By Martin Clark
In a move that broadens its African exposure widely, Canadian Overseas Petroleum Limited (COPL) has unveiled details of its pairing with indigenous firm, Shoreline Energy.
COPL, which is listed in London and in Toronto, is keen to diversify and balance its portfolio with new upstream exploration projects and development opportunities.The company already holds a slice of Liberian offshore block LB-13 in Liberia, where it partners ExxonMobil.
That’s a high potential project, for sure, although work has been held up in recent times because of the Ebola virus that has swept parts of West Africa. The new Shoreline partnership provides a welcome distraction, although COPL boss Arthur Millholland did highlight a recent improvement to conditions in Liberia.
He told investors last week that work to restart operations is now at an early stage even though travel advisory notices remain in place. The company’s latest partner, Shoreline, is a conglomerate with interests spanning oil, gas and power generation, as well as other industry sectors, right across sub-Saharan Africa.
Its natural resources unit owns a slice of the producing Nigerian block OML 30 and the strategic Trans-Forcados oil export pipeline.The new pairing certainly hasn’t wasted any time getting going, setting up a new Bermuda-registered entity, Shorecan, that’s owned equally by both sides.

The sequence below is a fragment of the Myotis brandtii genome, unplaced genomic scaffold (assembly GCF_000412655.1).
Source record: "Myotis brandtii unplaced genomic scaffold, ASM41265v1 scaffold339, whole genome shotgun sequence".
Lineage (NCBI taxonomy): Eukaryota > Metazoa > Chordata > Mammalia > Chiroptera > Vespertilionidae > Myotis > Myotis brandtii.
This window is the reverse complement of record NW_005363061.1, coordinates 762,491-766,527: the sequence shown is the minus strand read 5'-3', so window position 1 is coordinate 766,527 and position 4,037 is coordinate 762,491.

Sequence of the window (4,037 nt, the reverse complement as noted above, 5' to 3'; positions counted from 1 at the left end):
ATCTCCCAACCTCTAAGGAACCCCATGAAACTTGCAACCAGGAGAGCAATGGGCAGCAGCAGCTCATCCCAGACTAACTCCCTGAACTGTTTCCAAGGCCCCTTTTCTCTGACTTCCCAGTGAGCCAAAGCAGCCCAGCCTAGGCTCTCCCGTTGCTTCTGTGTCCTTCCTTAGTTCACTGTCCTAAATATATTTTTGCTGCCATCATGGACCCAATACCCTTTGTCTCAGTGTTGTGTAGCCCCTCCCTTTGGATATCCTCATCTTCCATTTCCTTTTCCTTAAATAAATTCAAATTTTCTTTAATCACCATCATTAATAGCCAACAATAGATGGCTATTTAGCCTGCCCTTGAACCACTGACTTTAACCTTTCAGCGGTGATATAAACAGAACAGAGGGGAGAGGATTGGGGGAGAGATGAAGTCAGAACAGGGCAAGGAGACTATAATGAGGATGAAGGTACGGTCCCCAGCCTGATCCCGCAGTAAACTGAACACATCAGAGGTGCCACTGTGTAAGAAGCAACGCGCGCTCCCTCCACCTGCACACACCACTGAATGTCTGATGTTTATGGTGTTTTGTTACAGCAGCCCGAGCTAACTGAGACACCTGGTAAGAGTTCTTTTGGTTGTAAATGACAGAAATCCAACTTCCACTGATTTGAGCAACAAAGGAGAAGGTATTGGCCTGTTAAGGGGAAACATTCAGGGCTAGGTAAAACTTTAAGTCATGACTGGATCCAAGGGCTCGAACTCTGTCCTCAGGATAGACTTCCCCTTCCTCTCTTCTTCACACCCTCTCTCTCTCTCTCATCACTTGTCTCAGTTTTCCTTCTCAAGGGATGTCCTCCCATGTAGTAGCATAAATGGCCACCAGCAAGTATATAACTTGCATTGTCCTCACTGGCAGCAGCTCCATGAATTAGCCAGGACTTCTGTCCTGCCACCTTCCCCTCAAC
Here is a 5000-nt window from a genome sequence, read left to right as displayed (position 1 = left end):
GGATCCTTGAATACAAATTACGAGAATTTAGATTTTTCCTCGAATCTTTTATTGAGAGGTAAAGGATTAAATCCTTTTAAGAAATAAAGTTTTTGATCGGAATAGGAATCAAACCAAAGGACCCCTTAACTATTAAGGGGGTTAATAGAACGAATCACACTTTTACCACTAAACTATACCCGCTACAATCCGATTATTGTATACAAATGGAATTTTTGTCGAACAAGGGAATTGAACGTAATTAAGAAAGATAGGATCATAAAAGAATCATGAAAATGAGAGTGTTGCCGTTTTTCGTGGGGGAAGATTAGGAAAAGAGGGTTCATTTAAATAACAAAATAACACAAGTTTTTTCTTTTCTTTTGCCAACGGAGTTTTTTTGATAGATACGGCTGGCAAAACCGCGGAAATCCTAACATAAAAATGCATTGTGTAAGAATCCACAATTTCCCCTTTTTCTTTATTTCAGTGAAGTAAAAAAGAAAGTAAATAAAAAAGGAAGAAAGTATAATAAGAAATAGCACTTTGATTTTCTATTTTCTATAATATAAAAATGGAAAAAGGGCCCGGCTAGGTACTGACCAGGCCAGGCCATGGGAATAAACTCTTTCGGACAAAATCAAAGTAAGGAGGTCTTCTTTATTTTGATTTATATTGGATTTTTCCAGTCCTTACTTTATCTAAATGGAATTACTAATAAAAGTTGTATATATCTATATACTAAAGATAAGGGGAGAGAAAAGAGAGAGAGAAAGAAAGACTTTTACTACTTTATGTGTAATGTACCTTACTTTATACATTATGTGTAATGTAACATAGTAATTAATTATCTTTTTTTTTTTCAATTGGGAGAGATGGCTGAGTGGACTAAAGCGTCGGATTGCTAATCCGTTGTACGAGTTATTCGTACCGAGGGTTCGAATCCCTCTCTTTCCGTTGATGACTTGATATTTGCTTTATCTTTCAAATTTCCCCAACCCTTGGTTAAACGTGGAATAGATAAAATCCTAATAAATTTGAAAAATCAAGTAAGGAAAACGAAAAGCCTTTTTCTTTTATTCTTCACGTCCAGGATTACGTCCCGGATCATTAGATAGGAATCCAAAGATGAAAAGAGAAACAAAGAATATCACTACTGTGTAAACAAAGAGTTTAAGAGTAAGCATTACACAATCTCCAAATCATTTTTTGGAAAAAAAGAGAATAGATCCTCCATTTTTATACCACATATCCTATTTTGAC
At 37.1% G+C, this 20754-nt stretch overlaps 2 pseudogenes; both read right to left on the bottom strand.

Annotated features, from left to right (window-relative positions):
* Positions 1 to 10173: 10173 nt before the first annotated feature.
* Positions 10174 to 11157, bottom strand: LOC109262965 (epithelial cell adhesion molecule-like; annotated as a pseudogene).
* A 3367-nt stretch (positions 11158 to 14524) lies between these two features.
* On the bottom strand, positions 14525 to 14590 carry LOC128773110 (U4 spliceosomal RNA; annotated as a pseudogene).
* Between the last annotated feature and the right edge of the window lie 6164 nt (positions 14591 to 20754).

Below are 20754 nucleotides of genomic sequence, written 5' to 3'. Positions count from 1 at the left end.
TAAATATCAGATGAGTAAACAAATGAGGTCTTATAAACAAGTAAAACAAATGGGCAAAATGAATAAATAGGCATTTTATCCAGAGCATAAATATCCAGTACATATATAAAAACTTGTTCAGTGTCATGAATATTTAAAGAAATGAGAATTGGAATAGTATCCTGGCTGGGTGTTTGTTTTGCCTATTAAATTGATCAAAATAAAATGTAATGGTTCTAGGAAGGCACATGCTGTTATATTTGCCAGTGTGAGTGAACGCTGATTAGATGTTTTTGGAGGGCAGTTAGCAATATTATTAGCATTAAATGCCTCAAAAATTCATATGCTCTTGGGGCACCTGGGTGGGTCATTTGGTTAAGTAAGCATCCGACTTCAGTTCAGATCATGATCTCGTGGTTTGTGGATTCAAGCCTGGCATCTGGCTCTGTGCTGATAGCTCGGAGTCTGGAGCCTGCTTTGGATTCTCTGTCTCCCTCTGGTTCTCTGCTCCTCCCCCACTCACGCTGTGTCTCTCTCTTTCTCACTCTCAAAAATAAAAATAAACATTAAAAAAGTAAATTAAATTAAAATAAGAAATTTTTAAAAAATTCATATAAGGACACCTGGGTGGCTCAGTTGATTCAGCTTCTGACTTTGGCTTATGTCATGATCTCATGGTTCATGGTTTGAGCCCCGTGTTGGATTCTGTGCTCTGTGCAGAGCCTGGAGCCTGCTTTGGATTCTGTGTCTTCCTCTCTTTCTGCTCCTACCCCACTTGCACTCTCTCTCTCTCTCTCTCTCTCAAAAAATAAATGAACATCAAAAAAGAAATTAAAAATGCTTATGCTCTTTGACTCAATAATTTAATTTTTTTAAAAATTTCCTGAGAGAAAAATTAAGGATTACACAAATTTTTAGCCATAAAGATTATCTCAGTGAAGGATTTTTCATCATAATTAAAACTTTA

It’s been busy building a portfolio of assets with a number of confirmed projects in Tanzania and Namibia.In Tanzania, Shorecan has an option to acquire a 60 per cent operating interest in two offshore blocks, known as the Latham Licence Area (5,056 sq km) and the Kimbiji Licence Area (4,298 sq km), which extend from the shore to offshore depths of up to 1,000 metres.
It is currently evaluating historic 2D seismic of the area before taking the next step.In Namibia, the new partnership has taken an 80 per cent interest in three deepwater blocks (1708, 1808, and 1709), all situated north of the Walvis ridge on the Namibian/Angolan border.
Pre-existing interests are being kept separate though with Shoreline holding on to its OML 30 project and COPL retaining its interest in Liberian block LB-13. Both fall outside the scope of the joint venture.
But there could be a lot more to come from this dynamic new partnership in the coming months with further opportunities in Nigeria, Ghana, and Mozambique under evaluation. On the money side, ShoreCan doesn’t envisage any short-term requirement for material capital expenditure on any of these assets.
It says its primary short-term focus is to add “cash generative assets”, which could well mean ‘watch this space’ for news coming out of Nigeria, a place where there are plenty of production and near-term development opportunities ripe for investment.
Millholland believes the tie-up with Shoreline allows it to offer exposure to a greater spread of high impact assets, while minimising risk and capital requirements for shareholders.
He highlighted Shoreline’s “strong regional presence” and “excellent track record of successfully developing assets” as key differentiators. Shoreline boss Kola Karim cited COPL’s technical expertise as it sought to grow its African own profile, including venturing out into the deep-water space.
“Our objective is to grow our oil and gas interests in the region beyond our current production base in Nigeria,” he said in a COPL statement last week.